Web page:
Kaaren Kitchell – The black coat

Kitchell LE P&W July 2023

Download PDF Here
Live Encounters Poetry & Writing July 2023

The black coat, poems by Kaaren Kitchell.

The black coat

You thought they were out to get you.
You begged me to stay the night.
The nurses brought in a cot,
unfolded it beside the bed
where you were attached to machines.

I lay curled beside you like a snail in slow time
until I saw you needed space to sleep.
From the cot I watched the nurses
come in and out all night long,
take their meticulous measurements,
adjust your medicine,
swift, delicate, sure.

In the morning you said you’d seen
the black coat hung on the wall,
and felt pity for its owner,
a soldier killed in war.
You sorrowed for his widow.

But no, darling, I said,
that is my coat hanging there.

Bastille day, July 14, 2017

The red white and blue ripples atop the Tour d’Argent
one day each year. He and I walk the length
of Boulevard Saint-Germain to the Pont Alexandre III,

stop beneath the winged gold horse,
all around us, the scent of wine on breath,
the babble of tongues, shouts of the young

gathered to watch the flowers of fire
bloom above the iron tower.
How we have earned this harmony between us!

How hard he and I fought for freedom
from old wounds, hierarchies—fiery explosions!—
before we won true democracy, lasting peace.


Trimming the geraniums
outside my bedroom window,
I find a white feather

the size of my thumbnail
where the roots were spread
as if to make a nest.

Earlier, I’d awakened to a cooing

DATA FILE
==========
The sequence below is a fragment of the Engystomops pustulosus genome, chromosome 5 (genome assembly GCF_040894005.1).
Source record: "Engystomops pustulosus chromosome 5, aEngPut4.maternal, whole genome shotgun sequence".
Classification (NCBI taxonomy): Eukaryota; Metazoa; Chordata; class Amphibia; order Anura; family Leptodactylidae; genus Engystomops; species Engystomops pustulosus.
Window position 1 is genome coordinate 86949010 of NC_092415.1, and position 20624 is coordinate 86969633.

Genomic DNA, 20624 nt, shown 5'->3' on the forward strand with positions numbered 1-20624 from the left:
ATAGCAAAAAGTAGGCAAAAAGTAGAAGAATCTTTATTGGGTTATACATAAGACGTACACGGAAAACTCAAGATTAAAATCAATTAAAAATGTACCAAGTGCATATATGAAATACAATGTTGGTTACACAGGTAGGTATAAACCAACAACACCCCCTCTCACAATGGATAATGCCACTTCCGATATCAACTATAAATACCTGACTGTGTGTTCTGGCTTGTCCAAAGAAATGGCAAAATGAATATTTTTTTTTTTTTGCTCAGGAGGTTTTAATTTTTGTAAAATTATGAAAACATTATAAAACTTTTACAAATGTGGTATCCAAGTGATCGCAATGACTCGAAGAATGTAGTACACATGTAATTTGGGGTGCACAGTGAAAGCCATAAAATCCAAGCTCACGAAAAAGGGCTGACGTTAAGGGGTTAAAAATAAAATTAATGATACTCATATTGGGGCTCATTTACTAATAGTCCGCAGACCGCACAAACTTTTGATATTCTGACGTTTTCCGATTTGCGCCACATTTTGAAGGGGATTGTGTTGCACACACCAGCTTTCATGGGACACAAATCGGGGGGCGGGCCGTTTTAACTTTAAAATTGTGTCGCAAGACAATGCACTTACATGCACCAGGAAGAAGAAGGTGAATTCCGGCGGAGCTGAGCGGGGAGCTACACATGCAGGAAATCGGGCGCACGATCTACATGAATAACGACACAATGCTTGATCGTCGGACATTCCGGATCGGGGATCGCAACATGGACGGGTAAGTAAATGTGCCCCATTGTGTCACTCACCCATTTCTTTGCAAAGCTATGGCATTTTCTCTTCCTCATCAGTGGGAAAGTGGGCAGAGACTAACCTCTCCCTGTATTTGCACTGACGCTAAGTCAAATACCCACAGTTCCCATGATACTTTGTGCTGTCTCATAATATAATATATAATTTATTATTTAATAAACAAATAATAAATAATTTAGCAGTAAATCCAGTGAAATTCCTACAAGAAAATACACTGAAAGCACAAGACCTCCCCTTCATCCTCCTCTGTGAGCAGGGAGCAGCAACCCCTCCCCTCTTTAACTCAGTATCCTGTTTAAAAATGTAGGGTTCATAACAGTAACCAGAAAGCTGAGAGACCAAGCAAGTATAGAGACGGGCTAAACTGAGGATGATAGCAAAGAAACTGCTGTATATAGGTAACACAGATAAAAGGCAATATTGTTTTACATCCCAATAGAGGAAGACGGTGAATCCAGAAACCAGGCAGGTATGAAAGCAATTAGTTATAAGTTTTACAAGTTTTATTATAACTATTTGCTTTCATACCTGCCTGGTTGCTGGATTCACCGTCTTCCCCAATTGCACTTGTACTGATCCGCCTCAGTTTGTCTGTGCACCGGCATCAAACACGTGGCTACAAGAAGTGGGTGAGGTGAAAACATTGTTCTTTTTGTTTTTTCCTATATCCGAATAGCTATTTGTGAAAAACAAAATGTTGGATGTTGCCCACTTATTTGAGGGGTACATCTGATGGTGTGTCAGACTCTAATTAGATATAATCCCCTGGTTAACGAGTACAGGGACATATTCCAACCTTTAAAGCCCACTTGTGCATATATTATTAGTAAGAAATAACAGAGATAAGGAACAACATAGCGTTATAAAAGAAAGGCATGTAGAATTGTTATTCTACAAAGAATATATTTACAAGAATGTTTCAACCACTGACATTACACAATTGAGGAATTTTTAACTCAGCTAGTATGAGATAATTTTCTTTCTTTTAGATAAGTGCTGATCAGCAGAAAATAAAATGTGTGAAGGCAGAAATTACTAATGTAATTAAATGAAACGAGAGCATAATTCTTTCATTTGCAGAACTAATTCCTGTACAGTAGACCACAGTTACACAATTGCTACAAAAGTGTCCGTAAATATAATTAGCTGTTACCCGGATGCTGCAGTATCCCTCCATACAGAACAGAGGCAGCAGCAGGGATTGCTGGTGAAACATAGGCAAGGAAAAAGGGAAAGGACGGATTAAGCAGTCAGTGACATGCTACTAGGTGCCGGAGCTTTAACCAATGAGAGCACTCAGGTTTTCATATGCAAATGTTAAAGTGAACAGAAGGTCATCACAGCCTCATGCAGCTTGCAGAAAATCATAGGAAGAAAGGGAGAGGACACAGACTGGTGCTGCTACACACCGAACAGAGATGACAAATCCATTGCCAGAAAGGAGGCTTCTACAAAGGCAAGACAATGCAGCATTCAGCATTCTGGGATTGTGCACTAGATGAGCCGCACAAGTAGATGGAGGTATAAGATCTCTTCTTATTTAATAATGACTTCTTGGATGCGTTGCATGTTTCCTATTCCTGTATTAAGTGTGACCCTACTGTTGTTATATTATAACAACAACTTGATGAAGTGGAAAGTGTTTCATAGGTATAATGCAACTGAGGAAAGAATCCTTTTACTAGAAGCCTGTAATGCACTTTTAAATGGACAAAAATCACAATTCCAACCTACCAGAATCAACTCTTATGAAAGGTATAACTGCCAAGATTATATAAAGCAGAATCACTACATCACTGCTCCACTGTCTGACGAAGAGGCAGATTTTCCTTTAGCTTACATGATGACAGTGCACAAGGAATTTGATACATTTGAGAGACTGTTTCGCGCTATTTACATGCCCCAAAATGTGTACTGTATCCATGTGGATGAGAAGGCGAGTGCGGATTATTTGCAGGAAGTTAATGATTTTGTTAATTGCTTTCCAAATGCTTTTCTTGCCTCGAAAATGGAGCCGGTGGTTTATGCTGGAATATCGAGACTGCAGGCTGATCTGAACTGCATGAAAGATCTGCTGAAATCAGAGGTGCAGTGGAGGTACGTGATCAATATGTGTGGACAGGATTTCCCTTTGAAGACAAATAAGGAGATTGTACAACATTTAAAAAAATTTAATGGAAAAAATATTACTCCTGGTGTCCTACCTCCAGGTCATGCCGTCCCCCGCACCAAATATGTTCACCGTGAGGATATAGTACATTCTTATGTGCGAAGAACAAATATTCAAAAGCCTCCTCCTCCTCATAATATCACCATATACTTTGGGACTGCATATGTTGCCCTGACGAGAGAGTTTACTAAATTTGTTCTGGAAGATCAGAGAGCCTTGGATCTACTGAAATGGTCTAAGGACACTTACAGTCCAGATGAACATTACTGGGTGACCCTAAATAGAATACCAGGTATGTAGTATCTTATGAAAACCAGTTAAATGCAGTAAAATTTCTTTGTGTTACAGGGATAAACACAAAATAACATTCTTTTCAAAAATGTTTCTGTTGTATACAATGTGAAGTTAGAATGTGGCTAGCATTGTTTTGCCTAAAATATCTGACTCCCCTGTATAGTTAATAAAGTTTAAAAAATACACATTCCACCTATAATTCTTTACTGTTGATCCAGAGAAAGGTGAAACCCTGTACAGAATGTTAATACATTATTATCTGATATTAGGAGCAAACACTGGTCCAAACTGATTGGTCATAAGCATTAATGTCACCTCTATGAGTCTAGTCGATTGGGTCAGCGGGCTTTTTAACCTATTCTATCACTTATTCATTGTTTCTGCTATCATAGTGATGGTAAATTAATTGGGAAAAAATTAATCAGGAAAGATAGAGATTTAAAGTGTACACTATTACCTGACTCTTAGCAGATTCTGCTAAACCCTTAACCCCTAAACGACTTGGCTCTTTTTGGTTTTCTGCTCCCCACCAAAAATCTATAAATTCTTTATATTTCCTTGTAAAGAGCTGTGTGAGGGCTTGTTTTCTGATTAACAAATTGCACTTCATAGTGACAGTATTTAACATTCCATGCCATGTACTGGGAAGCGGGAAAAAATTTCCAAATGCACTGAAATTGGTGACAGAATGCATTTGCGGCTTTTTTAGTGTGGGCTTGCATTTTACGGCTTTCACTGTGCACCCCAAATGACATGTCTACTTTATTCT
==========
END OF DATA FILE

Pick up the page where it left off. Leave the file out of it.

at dawn, a dove who seemed to be
settling, a commotion of wings

the instant I opened the curtains.
Or was it you, my darling,
my paloma, who one year ago was

ten days away from your last breath,
leaving me a tiny sign, saying, I’m still
with you, still guarding your sleep?

Hera, longing

The deluge:
deep grumbling thunder,
Zeus is not amused.

The geraniums drink deeply.
I stand at the open window
watch the strobing light,

the sky a strange violet.
That steeple just above the ivied wall:
will it be the rod which attracts the bolt?

What shall I do with this love
that fills me day and night? Where
can it find a home now that he is gone?

Here in my smithy
I forge my lightning bolts.
In whose heart will they find their target?

Roses, June 14, 2022

After sardines and tsatsiki,
talk of foxes and hedgehogs,
and Ilya’s question, What do you love?,
we climb the hill on Serifos,
see a rose blossoming over mountain and sea.

Rose Moon for the roses that bloom this time of year.
Strawberry Moon, according to the Algonquin.
Honey Moon, when honey was ready for harvesting,
sweetest moon of the year.

Vat Purnima, the three days of full moon
when married Hindu women tie a ribbon
round a banyan tree to show their love
for their husbands.

I have no husband.
No banyan trees on this island.
But my heart holds roses, ambrosia, and honey,
and a beloved as sleek as a jaguar,
as wise as an owl.

I will tie a golden thread
around a pine tree
and send this song to him
at the western edge of America
down Rose Avenue, artery of my heart.

© Kaaren Kitchell

Ariadnes Threads by Kaaren KitchellKaaren Kitchell’s poems have appeared in numerous literary journals (most recently in the Jung Journal Winter-Spring 2023), anthologies, and in a fine art manuscript at the Getty Museum. She received an MFA in Creative Writing from Antioch University, LA. She and her late husband, Richard Beban, taught Living Mythically at the C.G. Jung Institute in L.A., at Esalen in Big Sur, and in private workshops, based on her 30-year vision quest. A collection of her essays and his photos can be found at www.parisplay.com. Her most recent book of poems is Ariadne’s Threads. She can be reached at ariadnesweb@msn.com

Ariadne’s Threads is available at:





Leave a Reply

Your email address will not be published. Required fields are marked *

This site uses Akismet to reduce spam. Learn how your comment data is processed.